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27 , 2001
Saving your filters
The process of building a filter is quite simple. Just click the "Build" button, and a dialog pops up. Take a look at the screen below:
As you can see, all you have to do is enter names for your sliders, copyright information and the name of the actual filter as it will appear in your Filter window in Premiere. If you build your filter and save it into your Plug-Ins folder, all you'll need to do is quit and relaunch the program to access it again. Note that the positions of your sliders when you build the filter will become their default positions the next time you use the filter (first keyframe and last automatically). So make sure they're in a position you like.
Finally, you can also save your formulas by clicking the "Save" button. This can come in handy if you want to build multiple filters off a basic set of formulas so that you don't have to keep entering the numbers manually. And remember that once you build a filter, you will not be able to go back and change the formulas in it.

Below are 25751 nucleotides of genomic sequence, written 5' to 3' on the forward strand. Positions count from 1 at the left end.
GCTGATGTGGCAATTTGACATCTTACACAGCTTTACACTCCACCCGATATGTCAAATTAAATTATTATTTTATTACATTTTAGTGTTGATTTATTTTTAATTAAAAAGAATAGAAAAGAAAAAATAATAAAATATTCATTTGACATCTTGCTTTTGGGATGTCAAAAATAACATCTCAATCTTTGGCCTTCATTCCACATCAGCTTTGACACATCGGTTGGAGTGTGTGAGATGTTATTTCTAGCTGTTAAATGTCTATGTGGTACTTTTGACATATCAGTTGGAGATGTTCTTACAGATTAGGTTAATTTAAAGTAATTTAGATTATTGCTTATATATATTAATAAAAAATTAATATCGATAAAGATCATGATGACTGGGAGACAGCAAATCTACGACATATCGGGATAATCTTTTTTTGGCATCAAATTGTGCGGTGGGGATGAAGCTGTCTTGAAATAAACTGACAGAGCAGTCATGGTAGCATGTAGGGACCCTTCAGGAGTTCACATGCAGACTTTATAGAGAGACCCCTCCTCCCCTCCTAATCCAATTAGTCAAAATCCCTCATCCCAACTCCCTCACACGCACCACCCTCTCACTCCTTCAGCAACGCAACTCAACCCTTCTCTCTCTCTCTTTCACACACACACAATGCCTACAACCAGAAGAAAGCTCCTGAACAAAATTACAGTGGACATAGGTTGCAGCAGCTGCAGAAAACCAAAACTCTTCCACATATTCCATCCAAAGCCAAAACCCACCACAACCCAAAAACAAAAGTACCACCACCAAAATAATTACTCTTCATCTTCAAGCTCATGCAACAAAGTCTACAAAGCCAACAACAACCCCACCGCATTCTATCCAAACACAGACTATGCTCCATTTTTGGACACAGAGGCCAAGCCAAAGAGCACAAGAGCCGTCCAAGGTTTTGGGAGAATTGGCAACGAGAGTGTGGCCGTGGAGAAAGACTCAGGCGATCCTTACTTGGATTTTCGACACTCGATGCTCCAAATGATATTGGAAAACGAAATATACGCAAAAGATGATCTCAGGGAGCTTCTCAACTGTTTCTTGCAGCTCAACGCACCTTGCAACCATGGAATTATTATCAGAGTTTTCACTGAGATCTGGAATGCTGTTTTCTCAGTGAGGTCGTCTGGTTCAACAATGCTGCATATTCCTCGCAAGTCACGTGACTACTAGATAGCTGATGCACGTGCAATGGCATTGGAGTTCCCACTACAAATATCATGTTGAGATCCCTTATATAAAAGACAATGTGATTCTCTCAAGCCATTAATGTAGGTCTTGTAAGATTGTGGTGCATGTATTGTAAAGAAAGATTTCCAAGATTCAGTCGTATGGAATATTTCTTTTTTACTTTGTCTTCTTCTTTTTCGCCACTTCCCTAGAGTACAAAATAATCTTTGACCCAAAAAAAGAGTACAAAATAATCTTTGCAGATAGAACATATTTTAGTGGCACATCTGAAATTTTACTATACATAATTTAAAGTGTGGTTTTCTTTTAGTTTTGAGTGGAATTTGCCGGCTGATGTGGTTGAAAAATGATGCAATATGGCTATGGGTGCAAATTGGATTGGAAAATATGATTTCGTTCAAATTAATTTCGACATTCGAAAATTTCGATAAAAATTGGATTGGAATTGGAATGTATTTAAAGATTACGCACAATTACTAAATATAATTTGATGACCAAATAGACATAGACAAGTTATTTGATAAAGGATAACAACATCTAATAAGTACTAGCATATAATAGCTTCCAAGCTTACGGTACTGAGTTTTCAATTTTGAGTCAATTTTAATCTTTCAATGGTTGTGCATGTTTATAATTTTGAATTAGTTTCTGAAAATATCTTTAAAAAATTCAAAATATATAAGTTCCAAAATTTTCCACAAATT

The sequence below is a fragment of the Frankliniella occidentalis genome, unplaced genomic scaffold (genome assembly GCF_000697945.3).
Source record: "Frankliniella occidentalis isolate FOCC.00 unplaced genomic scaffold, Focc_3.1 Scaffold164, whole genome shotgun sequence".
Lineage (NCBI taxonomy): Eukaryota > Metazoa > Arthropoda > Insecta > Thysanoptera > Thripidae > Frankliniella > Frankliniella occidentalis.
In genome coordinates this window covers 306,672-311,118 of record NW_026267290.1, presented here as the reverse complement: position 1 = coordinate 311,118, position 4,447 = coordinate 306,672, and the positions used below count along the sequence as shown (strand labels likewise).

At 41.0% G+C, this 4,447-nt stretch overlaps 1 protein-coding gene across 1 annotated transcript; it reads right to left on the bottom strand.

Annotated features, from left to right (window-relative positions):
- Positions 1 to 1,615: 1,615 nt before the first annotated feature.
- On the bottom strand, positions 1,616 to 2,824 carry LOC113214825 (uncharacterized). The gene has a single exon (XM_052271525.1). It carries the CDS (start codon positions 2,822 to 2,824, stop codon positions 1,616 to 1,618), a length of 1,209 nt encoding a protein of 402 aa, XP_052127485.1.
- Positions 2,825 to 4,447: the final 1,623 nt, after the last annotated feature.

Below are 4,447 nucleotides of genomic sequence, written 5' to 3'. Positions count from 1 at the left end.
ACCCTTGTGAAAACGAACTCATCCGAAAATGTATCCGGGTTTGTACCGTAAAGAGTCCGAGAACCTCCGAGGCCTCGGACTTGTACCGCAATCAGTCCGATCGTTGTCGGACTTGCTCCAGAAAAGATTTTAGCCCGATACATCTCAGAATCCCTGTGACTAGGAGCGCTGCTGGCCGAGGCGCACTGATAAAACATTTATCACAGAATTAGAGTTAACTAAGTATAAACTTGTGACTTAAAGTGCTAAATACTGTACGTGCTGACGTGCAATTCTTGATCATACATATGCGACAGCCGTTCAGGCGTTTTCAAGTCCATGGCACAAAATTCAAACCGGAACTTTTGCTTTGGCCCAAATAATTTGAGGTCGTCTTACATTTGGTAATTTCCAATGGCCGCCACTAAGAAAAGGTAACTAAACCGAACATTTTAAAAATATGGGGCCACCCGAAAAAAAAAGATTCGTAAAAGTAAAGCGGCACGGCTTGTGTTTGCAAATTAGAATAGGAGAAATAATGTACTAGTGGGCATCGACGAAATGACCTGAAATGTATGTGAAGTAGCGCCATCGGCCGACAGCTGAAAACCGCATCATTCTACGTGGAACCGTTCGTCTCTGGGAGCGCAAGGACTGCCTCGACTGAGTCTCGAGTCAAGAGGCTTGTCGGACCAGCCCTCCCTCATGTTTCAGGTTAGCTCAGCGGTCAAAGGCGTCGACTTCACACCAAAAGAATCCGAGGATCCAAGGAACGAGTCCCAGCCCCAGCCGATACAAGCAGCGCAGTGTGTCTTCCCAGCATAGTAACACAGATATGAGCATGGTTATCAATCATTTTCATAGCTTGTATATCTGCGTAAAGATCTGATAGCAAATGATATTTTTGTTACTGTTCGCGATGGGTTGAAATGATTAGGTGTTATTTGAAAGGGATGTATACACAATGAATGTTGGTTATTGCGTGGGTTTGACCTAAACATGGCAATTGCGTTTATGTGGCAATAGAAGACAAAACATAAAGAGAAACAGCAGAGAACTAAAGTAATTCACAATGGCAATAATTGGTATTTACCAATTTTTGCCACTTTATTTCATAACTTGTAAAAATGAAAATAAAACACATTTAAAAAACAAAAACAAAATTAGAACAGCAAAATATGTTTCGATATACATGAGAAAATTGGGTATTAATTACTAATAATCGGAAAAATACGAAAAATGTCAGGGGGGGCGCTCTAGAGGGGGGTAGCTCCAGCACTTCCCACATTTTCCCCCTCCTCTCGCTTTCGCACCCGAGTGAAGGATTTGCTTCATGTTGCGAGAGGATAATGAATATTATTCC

In our next installment, we'll take a look at a simple Mac-only method for adding a little graphical customization to the filters you've created. Following this, we'll look at some more advanced formulas to use. Until then, play around with some numbers on your own. If you're feeling awfully confident, check out Harald Heim's article on the Premiere Filter Factory at http://www.thepluginsite.com/knowhow/ffpg/ffpg.htm. Or read my tutorial on Adobe Photoshop's filter factory at http://www.digitalmediadesigner.com/2001/ 02_feb/tutorials/filterfactory/filterfactory-page1.htm.
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Dave Nagel is the producer of Creative Mac and Digital Media Designer; host of the Creative Mac, Adobe InDesign, Adobe LiveMotion and Synthetik Studio Artist WWUGs; and executive producer of Creative Mac, Digital Media Designer, Digital Pro Sound, Digital Webcast, Plug-in Central, Presentation Master, ProAudio.net and Video Systems sites. All are part of the Digital Media Net family of online industry hubs.